Meaning, you can just install any server-related packages and everything will work for the most part. For example, if you want to install NGINX, any guide (like this one from DigitalOcean) will work perfectly fine. In the unlikely case that you don't have something you need installed, it will be when it needs to be. You can trust apt's dependency resolution system to resolve any (unlikely) problems that come up from you not having some server-standard package installed.

The only catch is that you may need to reconfigure the occasional config file to prevent a conflict (NetworkManager is infamous for this), which is not really that involved of a process at most times. You might also need to punch the occasional hole in your firewall or set up some port-forwarding, but that's pretty easy and you (probably) would have had to do that on your server install already.

So, in short, just use apt like normal and install whatever packages you want.

| improve this answer | |
  • Good initial point is this manual: help.ubuntu.com/16.04/serverguide/index.html – pa4080 Jan 15 '17 at 17:47
  • What follows apt install in this case? Is there a list of particular packages that are selected by default with Server but not the desktop distributions? – Damian Yerrick Jan 15 '17 at 20:33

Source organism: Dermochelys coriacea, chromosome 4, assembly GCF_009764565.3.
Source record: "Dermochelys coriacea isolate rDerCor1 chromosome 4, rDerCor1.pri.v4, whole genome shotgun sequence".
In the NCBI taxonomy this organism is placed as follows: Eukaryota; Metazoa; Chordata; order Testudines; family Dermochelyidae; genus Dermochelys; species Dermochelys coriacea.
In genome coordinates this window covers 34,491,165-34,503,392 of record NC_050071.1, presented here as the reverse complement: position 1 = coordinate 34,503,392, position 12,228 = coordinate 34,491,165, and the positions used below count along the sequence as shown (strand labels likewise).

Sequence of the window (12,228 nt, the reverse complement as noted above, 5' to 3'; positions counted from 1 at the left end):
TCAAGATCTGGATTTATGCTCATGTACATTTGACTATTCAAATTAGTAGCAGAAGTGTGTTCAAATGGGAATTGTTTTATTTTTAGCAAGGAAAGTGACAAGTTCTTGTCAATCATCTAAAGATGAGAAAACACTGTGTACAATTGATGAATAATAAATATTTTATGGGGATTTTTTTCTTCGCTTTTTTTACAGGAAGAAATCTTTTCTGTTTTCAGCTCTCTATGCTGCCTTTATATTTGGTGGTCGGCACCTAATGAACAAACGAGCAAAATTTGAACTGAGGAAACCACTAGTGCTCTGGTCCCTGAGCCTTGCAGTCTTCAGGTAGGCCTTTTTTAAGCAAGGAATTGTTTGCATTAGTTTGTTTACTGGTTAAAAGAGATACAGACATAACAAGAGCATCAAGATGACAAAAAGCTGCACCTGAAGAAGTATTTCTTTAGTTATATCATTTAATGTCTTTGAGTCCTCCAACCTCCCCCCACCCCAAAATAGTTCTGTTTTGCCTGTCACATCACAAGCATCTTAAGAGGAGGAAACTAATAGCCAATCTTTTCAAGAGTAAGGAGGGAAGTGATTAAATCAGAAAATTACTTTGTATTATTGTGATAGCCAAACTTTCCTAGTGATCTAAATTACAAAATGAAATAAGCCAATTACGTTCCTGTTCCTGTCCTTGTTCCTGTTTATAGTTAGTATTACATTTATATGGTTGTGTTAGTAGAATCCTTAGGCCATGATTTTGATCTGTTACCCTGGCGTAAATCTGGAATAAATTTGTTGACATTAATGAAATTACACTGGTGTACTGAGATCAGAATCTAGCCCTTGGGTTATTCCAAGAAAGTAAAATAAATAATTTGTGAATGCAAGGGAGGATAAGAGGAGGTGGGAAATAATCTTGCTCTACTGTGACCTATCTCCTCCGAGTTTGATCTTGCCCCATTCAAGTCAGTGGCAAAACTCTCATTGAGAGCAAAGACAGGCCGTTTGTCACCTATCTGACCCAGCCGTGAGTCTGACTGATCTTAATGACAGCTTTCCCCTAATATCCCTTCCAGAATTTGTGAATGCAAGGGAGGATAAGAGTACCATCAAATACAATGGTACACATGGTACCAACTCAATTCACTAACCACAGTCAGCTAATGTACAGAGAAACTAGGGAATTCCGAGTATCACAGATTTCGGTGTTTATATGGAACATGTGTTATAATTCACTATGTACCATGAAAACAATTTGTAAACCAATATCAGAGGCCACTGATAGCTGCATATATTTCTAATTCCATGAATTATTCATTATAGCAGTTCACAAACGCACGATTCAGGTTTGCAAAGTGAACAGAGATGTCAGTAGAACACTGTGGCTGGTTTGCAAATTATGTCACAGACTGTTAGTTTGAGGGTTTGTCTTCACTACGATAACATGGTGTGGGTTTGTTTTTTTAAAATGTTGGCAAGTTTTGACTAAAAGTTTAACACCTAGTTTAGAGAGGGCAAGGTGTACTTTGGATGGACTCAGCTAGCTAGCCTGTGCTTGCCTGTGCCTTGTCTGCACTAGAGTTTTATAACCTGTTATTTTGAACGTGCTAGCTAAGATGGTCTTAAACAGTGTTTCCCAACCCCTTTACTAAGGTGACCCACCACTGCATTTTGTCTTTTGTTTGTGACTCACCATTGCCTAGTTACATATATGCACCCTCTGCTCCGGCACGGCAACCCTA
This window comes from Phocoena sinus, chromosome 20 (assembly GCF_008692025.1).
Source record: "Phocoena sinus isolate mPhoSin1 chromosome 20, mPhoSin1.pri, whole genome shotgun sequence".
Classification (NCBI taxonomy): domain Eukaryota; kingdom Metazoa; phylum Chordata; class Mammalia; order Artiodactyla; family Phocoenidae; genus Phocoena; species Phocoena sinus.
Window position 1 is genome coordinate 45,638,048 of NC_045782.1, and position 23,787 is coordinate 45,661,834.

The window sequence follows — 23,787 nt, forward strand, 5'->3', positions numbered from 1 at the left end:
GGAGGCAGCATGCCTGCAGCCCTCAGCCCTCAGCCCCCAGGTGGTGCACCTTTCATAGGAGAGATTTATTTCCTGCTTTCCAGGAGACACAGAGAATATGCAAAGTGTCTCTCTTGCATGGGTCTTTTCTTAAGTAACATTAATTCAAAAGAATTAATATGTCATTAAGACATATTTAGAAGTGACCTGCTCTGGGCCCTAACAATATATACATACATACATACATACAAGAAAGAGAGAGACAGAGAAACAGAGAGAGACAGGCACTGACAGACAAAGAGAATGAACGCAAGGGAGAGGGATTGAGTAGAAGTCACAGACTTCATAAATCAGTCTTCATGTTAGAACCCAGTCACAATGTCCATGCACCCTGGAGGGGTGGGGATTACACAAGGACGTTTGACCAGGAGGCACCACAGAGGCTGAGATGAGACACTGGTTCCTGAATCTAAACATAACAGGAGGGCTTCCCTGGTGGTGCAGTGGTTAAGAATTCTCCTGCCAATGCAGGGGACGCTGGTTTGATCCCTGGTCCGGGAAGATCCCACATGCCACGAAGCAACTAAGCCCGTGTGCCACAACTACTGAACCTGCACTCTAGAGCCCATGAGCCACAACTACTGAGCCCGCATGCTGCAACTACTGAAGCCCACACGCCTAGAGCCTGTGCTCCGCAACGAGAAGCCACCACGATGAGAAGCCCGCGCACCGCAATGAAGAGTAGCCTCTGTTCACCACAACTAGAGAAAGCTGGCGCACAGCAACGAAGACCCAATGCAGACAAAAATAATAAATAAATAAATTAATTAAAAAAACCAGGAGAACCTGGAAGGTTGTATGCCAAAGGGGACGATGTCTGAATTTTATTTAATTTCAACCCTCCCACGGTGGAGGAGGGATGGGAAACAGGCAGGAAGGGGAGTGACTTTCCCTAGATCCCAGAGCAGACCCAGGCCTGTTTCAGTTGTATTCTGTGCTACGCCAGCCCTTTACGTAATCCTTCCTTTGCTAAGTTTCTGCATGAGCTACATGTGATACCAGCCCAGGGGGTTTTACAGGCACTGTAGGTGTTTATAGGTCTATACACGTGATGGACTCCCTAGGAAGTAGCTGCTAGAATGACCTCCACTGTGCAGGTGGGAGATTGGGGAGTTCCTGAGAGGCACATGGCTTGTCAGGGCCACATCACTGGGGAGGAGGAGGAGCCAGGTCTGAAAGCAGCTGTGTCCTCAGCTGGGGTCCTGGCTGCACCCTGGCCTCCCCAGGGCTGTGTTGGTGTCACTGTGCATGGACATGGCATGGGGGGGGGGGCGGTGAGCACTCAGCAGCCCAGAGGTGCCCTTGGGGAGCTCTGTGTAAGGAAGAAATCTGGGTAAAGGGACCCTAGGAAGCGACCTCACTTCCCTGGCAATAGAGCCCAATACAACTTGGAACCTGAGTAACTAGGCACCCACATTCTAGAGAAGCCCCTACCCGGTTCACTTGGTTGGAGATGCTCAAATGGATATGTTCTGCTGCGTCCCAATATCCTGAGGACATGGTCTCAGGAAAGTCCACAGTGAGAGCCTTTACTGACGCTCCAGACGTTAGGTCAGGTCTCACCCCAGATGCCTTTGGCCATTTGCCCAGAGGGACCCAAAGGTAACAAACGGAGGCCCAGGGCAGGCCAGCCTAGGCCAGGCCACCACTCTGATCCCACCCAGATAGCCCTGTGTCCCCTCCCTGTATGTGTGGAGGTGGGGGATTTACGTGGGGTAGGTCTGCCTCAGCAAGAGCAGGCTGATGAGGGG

• 1
    @DamianYerrick Nope, to the best of my knowledge, the base server image contains all the same packages contained in the base Ubuntu desktop, with the exception of X11 and the like. – Kaz Wolfe Jan 15 '17 at 20:35
  • I might also add that should the OP want to have it as close to the server edition as possible, they could remove ubuntu-desktop, though there are several other packages associated with the GUI, such as unity, various gnome packages, and theme-related content. tasksel may be of great use in this situation, however, misuse or error in the configuration menu could do unintended damage to a system, especially remote ones in my case. – Dooley_labs Jan 16 '17 at 4:47
  • Hello everyone, Thanks for valuable suggestions. I am sorry, I forgot to mention the purpose, Actually, I need to create one demo server room. Where will be 2 windows as the client and one PC will be the server. There are connected with a simple router. They will share the file like FTP file server. They will use the common localhost like Apache web server. And also need the email server. It's a mini project to create a home server.I have to use Ubuntu server and configure my IP address between the other's client. – Garten786 Jan 16 '17 at 7:24

If just learning you can install server packages.

Used by Server install to choose what type of server you want

sudo apt-get install tasksel
sudo tasksel


But there may be some advantages of totally separating server in a dual boot or VM like using virtualbox. Often you use only command line or very lightweight gui with server install.

Full install and lots more info:



| improve this answer | |
  • Hello everyone, – Garten786 Jan 16 '17 at 7:14